Per the US Centers for Disease Control, Lyme disease is caused by the bacterium Borrelia burgdorferi, and is transmitted to humans via the bite of a tick infected with this bacteria. The Lyme disease bacteria has not been cultured from human milk (though associated DNA have been detected – see below), and no babies have developed Lyme disease from their mothers’ milk.
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Here is what we know:
- In a paper from the US Centers for Disease Control website (Cooper & Feder, 2004), it is stated that: “B. burgdorferi has never been cultured from human breast milk, and there is no case of an infant developing symptomatic or asymptomatic B. burgdorferi infection from breast milk.”
- In one study (Ziska et al, 1996), seven breastfeeding mothers with Lyme disease were studied, and none of their babies contracted Lyme disease.
- In another study (Schmidt et al, 1995), DNA associated with Lyme disease were detected in the breastmilk of two mothers, but neither of their babies contracted Lyme disease – per Lawrence & Lawrence (2016), it is not known whether the DNA were from infectious spirochetes or were non-infectious DNA fragments.
If a mother does become infected with Lyme disease, she will likely not know about it until symptoms appear (7-14 days or longer), and baby will have already been exposed to the illness at that point (IF it can be transmitted via breastmilk – we don’t know whether this is possible). Breastfeeding builds baby’s immune system and will also provide baby with extra antibodies to Lyme disease. Discontinuing breastfeeding would deprive baby of the extra immune protection from breastfeeding.
The general consensus is that breastfeeding should continue if a mother has Lyme disease, if she has already started or completed treatment. There are several medications that can be used to treat Lyme disease in breastfeeding mothers.
Lawrence & Lawrence (in Breastfeeding: A Guide for the Medical Profession, 2016) suggest that since we don’t have concrete evidence on the possibility of transmission, this should be discussed with the mother and (depending on the mother’s wishes) breastfeeding could be withheld until the mother’s treatment has been started or completed. They recommend observing baby for symptoms of Lyme disease whether or not the mother discontinues breastfeeding temporarily, and treating baby if symptoms appear.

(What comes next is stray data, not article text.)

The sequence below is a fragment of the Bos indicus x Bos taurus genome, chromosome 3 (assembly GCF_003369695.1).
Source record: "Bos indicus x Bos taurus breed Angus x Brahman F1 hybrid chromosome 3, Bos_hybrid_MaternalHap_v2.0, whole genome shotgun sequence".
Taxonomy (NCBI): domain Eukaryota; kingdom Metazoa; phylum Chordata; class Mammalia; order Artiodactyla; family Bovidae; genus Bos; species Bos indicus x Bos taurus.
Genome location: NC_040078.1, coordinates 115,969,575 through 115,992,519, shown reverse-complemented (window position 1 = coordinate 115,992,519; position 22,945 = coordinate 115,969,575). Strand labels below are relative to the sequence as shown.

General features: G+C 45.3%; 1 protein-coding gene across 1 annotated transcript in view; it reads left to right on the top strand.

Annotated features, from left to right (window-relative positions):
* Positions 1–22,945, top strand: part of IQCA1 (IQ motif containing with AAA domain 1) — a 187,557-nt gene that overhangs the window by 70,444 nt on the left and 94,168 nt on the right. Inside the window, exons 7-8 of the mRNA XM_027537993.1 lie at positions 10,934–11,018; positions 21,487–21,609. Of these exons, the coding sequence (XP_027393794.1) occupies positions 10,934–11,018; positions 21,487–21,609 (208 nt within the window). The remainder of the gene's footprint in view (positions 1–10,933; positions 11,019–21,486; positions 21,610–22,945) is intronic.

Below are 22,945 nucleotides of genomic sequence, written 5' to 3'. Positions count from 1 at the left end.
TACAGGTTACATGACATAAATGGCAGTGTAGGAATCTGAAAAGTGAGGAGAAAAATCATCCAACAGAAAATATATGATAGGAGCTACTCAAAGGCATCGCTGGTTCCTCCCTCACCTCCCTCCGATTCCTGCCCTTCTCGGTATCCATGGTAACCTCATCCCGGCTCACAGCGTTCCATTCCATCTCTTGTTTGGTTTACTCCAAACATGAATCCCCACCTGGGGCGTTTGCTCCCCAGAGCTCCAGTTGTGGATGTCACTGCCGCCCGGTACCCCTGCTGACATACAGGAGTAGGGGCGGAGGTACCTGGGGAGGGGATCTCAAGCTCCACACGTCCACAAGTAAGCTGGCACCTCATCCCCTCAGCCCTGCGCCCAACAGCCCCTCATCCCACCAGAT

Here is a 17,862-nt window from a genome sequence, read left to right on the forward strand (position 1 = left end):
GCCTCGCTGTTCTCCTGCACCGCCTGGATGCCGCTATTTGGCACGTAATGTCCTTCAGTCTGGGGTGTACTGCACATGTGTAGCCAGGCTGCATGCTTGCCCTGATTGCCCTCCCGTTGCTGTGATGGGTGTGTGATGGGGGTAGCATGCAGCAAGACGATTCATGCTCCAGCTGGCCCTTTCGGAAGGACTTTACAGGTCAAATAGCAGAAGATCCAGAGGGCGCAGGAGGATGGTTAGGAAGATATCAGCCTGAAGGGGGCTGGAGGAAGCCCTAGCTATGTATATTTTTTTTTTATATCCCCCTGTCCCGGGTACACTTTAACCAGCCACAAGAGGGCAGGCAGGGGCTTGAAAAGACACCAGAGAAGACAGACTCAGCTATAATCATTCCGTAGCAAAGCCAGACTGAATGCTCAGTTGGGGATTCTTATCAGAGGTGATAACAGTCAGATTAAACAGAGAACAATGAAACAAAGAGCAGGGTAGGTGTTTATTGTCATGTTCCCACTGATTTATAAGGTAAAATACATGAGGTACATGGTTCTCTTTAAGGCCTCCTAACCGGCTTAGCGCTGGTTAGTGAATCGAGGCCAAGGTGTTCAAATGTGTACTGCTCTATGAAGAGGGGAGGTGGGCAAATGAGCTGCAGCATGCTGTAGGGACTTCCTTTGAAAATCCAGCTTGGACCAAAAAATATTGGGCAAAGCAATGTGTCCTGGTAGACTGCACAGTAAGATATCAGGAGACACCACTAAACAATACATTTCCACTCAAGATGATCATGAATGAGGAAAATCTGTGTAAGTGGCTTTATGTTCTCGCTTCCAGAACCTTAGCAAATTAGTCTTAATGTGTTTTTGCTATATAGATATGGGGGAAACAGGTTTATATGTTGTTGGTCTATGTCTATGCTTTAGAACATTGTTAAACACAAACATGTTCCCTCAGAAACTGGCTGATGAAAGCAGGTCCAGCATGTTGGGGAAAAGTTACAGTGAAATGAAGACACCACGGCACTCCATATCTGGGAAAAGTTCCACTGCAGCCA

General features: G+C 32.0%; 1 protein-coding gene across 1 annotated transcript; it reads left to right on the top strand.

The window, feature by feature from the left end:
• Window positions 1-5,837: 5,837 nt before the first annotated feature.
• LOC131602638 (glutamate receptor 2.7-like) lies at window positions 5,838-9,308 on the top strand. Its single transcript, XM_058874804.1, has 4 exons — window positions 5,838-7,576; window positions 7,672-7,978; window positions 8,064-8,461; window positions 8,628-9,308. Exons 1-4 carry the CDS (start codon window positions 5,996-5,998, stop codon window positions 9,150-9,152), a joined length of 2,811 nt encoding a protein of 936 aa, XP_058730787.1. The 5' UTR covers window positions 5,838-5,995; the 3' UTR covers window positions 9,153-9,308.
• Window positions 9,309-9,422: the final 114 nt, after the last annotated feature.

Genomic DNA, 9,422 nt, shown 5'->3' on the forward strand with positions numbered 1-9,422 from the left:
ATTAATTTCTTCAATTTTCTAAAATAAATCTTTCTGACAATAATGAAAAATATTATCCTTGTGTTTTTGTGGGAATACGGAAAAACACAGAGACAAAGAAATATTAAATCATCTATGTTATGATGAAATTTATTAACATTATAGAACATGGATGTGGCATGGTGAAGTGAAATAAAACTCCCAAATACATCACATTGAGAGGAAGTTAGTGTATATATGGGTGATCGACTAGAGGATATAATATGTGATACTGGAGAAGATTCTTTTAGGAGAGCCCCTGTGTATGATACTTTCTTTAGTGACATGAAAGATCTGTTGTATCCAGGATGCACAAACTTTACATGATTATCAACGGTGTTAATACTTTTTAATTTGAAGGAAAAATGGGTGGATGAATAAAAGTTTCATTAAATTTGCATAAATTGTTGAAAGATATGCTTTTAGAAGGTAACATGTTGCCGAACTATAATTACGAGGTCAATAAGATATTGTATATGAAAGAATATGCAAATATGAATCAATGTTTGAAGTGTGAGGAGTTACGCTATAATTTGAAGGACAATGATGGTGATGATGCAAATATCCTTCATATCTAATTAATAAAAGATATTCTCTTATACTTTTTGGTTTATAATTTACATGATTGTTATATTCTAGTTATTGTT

Hale (in Medications & Mothers’ Milk 2017) recommends stopping breastfeeding until treatment begins.
Additional Information & References
Lawrence R, Lawrence R. Breastfeeding: A Guide for the Medical Profession, 8th ed. Philadelphia, Pennsylvania: Mosby, 2016: 224, 462-463.
Cooper JD, Feder HM Jr. Inaccurate information about lyme disease on the internet. Pediatr Infect Dis J. 2004 Dec;23(12):1105-8.
“The generally accepted (included in position statements by the Academy of Pediatrics, the College of Rheumatology and the Infectious Disease Society of America) and evidence-based information for these topics is as follows…. During or After Treatment of Lyme Disease, Is It Safe to Breast-feed? It is safe to breast-feed while being treated for Lyme disease. B. burgdorferi has never been cultured from human breast milk, and there is no case of an infant developing symptomatic or asymptomatic B. burgdorferi infection from breast milk.”
Hale TW, Rowe HE. Medications and Mothers Milk. 17th Edition. New York, New York: Springer Publishing Company; 2017: 582-3.
InfantRisk Center. Inaccurate Information Online Regarding Breastfeeding with Lyme Disease
Mohrbacher N. Breastfeeding Answers Made Simple. Amarillo, Texas: Hale Publishing, 2010: 733-734.
Committee on Infectious Diseases: Report of the Committee, Red Book, 25th ed. Elk Grove Village, Illinois: American Academy of Pediatrics 2000, p. 375.
Advisory Committee on Immunization Practices, US Centers for Disease Control. Recommendations for the Use of Lyme Disease Vaccine Recommendations of the Advisory Committee on Immunization Practices (ACIP). MMWR. 1999 June 04; 48(RR07);1-17.
Routes of Transmission: Humans acquire B. burgdorferi infection from infected ticks at the time the tick takes a blood meal; Lyme disease is not spread by person-to-person contact or by direct contact with infected animals. Transplacental transmission of B. burgdorferi has been reported, but the effects of such transmission on the fetus remain unclear. The results of two epidemiologic studies document that congenital Lyme disease must be rare, if it occurs at all. Transmission in breast milk has not been described. B. burgdorferi can be cultured from the blood in some patients with early acute infection, and it is able to survive for several weeks in stored blood. However, at least one study has found that the risk for transfusion-acquired infection is minimal.
Ziska MH, Giovanello T, Johnson MJ, Baly J. Disseminated Lyme disease and pregnancy. 9th Annual International Scientific Conference on Lyme Disease and Other Tick-Borne Disorders. Boston, MA, April 19-20, 1996.
Shapiro ED. Lyme disease in children. Am J Med. 1995 Apr 24;98(4A):69S-73S.
Schmidt BL, Aberer E, Stockenhuber C, Klade H, Breier F, Luger A. Detection of Borrelia burgdorferi DNA by polymerase chain reaction in the urine and breast milk of patients with Lyme borreliosis. Diagn Microbiol Infect Dis. 1995 Mar;21(3):121-8.
Stiernstedt G. Lyme borreliosis during pregnancy. Scand J Infect Dis Suppl. 1990;71:99-100.